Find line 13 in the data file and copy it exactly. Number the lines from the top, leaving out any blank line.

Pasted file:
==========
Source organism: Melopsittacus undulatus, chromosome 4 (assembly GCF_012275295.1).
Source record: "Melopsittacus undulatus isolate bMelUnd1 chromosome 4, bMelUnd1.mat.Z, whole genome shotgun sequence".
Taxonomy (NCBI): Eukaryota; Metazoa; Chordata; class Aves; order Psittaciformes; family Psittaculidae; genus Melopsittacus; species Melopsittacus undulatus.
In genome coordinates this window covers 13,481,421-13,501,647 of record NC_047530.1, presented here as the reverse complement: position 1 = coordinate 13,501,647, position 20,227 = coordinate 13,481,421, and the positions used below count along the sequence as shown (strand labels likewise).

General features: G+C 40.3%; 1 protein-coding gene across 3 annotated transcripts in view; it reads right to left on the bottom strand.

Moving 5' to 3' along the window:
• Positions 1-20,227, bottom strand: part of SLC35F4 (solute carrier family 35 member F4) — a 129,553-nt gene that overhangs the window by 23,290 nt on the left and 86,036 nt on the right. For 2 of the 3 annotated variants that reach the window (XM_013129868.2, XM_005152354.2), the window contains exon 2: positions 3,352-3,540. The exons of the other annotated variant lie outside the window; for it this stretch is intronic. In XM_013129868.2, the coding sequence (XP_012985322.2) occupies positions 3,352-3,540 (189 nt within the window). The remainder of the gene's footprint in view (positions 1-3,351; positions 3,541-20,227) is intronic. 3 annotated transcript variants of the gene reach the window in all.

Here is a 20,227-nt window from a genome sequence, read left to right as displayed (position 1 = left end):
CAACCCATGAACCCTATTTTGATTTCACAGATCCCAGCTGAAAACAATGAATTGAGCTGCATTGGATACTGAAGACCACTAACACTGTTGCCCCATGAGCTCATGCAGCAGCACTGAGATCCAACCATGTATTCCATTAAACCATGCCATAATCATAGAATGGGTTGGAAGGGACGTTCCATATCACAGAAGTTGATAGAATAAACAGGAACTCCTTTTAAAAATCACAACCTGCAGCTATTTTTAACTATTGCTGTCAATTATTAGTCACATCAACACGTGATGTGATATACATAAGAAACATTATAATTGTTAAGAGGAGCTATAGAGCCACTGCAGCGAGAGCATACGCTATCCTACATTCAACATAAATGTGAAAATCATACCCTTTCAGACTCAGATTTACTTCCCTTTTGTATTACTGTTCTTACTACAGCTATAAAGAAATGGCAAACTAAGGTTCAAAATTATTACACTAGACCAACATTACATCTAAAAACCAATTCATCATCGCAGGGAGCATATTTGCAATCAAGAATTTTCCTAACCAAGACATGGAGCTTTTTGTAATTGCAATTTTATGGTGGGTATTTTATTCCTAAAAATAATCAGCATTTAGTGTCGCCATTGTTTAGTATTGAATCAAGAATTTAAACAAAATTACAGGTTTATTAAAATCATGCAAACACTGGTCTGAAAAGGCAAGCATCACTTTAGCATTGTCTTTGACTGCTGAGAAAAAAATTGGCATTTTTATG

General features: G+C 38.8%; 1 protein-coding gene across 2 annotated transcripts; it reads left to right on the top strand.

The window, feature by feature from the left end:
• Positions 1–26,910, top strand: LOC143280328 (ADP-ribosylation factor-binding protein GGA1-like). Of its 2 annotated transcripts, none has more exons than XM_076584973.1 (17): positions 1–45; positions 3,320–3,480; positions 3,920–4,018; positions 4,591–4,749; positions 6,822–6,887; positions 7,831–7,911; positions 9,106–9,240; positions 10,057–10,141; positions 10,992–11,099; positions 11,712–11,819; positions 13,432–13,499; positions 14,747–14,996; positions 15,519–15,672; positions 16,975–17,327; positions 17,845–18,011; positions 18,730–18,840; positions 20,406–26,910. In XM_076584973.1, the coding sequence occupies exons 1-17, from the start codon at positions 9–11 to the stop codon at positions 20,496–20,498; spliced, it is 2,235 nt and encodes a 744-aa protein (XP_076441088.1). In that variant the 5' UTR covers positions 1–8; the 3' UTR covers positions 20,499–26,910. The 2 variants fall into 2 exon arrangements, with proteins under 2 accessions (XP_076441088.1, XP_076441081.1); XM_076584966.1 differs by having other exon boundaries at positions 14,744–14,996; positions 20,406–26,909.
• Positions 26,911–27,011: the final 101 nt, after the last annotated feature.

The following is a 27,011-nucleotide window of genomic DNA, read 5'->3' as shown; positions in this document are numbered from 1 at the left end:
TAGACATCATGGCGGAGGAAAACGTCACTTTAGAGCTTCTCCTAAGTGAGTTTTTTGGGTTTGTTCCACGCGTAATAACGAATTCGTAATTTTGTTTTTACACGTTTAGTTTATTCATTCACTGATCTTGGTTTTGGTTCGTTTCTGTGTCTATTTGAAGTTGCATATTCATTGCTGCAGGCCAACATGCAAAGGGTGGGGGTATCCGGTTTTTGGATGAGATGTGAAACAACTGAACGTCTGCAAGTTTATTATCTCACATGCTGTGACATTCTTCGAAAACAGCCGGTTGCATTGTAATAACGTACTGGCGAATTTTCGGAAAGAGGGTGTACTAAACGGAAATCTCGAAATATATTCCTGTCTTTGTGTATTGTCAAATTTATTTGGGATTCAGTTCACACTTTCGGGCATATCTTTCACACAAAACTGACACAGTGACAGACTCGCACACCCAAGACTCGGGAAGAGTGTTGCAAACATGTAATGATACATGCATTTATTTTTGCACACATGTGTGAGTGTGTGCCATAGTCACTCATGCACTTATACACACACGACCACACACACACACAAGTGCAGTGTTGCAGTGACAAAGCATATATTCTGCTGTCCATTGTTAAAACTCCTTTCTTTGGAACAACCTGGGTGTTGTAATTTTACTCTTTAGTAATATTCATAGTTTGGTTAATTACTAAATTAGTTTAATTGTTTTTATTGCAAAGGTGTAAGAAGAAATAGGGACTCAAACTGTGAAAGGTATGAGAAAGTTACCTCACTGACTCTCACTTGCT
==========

• Positions 26,911–27,011: the final 101 nt, after the last annotated feature.